The Fed offered no proposals to address the jobs crisis. Its major policy announcement was that it would keep the benchmark federal funds rate at zero to 0.25 percent “at least through mid-2013.” This was the first time since the US central bank reduced the federal funds rate to near-zero, in December of 2008, that it gave a specific time frame for the rate to be kept in place. In the past, the Fed has used the phrase ‘for an extended period,” meaning at least several months.

The setting of a prolonged time frame for unlimited and nearly free credit is a huge boon to the banks, hedge funds and speculators of all sorts, who can now feel confident that the Fed will underwrite new financial bubbles and new sources of wealth for the financial elite. It will, however, do nothing to address the plight of the 25 million Americans either unemployed or underemployed, or reverse the growth of poverty, homelessness and hunger. By the Fed’s own admission, this very policy of pumping cheap credit into the financial system has failed to halt the growth of unemployment or spark a serious revival of economic growth.

The FOMC also indicated its willingness to consider a new round of so-called “quantitative easing,” i.e., the electronic equivalent of simply printing hundreds of billions of dollars to purchase Treasury bills and other securities. It stated, “The Committee will regularly review the size and composition of its securities holdings and is prepared to adjust those holdings as appropriate.”

This means a continuation of the cheap dollar policy which the US has been carrying out since the Wall Street crash. Far from addressing the causes of the crisis, this policy has vastly exacerbated them. The steep decline of the dollar has stoked currency and trade tensions internationally, as the US exploits the privileged status of the dollar as the world reserve currency to drive up the relative prices of rival nations’ exports and reduce the prices of US goods in world markets. It is a means, based on short-term national considerations, of offloading the crisis of American capitalism onto the rest of the world.

The further fall of the dollar only compounds the basic process that is at the center of the world crisis—the vast decline in the global economic position of the United States.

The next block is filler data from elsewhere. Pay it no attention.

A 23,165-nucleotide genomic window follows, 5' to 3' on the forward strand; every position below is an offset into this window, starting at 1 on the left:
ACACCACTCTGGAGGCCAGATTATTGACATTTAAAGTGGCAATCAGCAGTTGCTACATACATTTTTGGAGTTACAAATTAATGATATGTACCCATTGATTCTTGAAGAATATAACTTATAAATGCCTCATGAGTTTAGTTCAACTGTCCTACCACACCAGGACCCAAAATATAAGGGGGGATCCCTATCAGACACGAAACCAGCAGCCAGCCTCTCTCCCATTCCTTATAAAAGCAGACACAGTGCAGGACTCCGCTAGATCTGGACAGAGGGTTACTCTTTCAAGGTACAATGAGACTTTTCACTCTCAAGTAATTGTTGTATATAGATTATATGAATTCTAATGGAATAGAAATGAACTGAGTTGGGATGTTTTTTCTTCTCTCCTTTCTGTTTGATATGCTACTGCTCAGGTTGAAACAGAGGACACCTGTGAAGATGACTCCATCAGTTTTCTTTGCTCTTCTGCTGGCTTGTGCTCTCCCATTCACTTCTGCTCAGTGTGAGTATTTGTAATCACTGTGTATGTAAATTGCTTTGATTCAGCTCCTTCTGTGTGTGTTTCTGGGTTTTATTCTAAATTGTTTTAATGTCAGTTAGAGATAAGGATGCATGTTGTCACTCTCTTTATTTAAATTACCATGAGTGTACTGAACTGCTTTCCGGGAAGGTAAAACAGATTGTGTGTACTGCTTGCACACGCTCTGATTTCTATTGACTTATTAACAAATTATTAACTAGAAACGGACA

Gold soared to a new record Tuesday in response to the Fed announcement. Gold futures for delivery in December added $29.80, or 1.7 percent, to close at $1,743 an ounce on the Comex division of the New York Mercantile Exchange. Gold prices are up 13 percent since the end of June.

The dollar fell over 5 percent against the Swiss franc, hitting record lows for the third straight session. The US currency has fallen by 30 percent against the Swiss currency over the course of the past year.

The dollar also fell sharply against the euro and the Japanese yen. Just last week, the continued plunge in the dollar prompted Japan and Switzerland to intervene in the markets to lower the exchange rates of their currencies. The latest move by the Fed is certain to prompt more such actions, leading inexorably to competitive currency devaluations and outright trade war.

The Fed’s actions, as well as those of the Obama administration, are focused entirely on defending the wealth of the financial elite in America. The policy of cheap credit and a declining dollar is calculated to drive up stock prices and corporate profits, while doing nothing to significantly reduce unemployment.

Corporate America wants to keep unemployment high, in order to use the resulting social distress to force workers to accept drastic cuts in wages, benefits and working conditions. This is the conscious policy of the Obama administration and the political establishment as a whole, which is little more than a façade behind which the financial-corporate elite exercises a de facto dictatorship.